The 62-year-old, appointed four years ago as Bishop of Killaloe, will succeed Archbishop Dermot Clifford, who has retired.
He currently serves as secretary to the Irish Episcopal Conference. Born in Turner’s Cross in Cork City, he was educated at Scoil Chríost Rí and Coláiste Chríost Rí before joining the Society of African Missions in 1970.
The Primate of All Ireland, Archbishop Eamon Martin, congratulated Bishop O’Reilly on behalf of the Irish Episcopal Conference.
“I have known Archbishop Kieran since he became Bishop of Killaloe in 2010,” he said. “In that time, like the people of Killaloe, I have come to know the warmth of his personality and his gentleness and pastoral sensitivity.
“As a new bishop myself, I have appreciated his wise counsel on many matters.”
Archbishop Clifford had been Ireland’s longest serving archbishop.
He was appointed Coadjutor Archbishop of Cashel & Emly in 1986 to the late Dr Thomas Morris, and later Archbishop in 1988.
Archbishop Clifford said: “I always prayed that I would be here and well enough to ordain my successor when I reached retirement age.
“As it turns out, I now find that I have already ordained him four years ago in Ennis — that he is a scholar I learned from others, that he is a gentleman I have found out for myself.”
Bishop O’Reilly served in Liberia for two years after being ordained in 1978. In the mid- to late-1980s, he lectured in Scripture at the seminary of Sts Peter and Paul in Ibadan, Nigeria.
From 1989 until his appointment as Bishop of Killaloe in 2010, he served on the Irish and International Councils of the Society of African Missions.
Archbishop Martin, meanwhile, said Bishop O’Reilly “brings a perspective to the table of the Irish Episcopal Conference which is drawn from his wide experience of mission in Liberia and Nigeria. Conscious of Pope Francis’ dream, mentioned in his Apostolic Exhortation (The Joy of the Gospel), of a ‘missionary option’ to inspire everything we do in the Church, I have no doubt that Archbishop Kieran will continue to make an invaluable contribution to the renewal and mission of the Church in Ireland.”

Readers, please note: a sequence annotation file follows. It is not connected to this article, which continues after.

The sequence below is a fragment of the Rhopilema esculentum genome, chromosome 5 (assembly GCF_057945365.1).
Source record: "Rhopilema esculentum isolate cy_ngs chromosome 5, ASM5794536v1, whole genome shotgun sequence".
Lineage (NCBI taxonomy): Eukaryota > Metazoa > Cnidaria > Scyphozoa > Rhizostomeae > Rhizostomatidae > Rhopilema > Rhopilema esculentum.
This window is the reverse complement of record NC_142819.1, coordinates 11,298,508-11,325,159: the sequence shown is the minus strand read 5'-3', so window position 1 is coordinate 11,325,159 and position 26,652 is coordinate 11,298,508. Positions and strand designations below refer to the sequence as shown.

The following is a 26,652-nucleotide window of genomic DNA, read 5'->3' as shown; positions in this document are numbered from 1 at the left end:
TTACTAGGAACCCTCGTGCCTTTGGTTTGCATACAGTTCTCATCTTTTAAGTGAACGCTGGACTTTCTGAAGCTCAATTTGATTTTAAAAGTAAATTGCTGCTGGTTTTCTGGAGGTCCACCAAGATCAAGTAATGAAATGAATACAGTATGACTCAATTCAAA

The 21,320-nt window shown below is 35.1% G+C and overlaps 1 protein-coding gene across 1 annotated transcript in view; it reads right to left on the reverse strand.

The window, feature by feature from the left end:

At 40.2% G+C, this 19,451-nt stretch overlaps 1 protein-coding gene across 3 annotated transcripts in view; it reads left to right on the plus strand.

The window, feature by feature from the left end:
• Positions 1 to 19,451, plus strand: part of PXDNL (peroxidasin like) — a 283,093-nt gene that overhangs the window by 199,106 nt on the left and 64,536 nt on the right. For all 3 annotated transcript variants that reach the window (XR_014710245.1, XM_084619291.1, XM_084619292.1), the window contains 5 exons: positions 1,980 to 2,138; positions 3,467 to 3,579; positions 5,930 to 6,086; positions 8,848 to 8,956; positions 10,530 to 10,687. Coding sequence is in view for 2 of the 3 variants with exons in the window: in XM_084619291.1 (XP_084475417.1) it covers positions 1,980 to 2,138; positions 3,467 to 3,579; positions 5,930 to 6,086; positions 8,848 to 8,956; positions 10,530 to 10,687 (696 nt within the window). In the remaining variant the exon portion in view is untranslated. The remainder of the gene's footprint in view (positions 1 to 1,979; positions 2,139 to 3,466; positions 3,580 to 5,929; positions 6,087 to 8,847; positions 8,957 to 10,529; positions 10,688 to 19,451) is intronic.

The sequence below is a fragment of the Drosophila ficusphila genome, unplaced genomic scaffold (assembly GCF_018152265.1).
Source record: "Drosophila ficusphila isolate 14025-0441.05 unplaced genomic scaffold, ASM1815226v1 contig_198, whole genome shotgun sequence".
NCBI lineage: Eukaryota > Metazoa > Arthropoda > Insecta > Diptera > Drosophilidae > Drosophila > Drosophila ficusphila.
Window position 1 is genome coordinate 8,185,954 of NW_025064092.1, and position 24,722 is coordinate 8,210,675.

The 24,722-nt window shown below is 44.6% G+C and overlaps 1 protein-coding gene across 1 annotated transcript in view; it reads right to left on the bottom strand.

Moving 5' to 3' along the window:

Archbishop Martin also recalled how, in more recent times, Archbishop Clifford had acted as Apostolic Administrator in the Diocese of Cloyne following the resignation there of Bishop John Magee due to mishandling of clerical child sex abuse allegations in that diocese.
“For this, the Church in Ireland, and indeed the Universal Church, owe him a great debt of gratitude for his tireless and selfless service during the most challenging of times,” Archbishop Martin said.
Bishop O’Reilly will become one of four Catholic Archbishops in Ireland when he is installed at the Cathedral of the Assumption in Thurles on February 8, and joins Archbishop of Armagh Eamon Martin, Archbishop of Dublin Diarmuid Martin, and Archbishop of Tuam Michael Neary.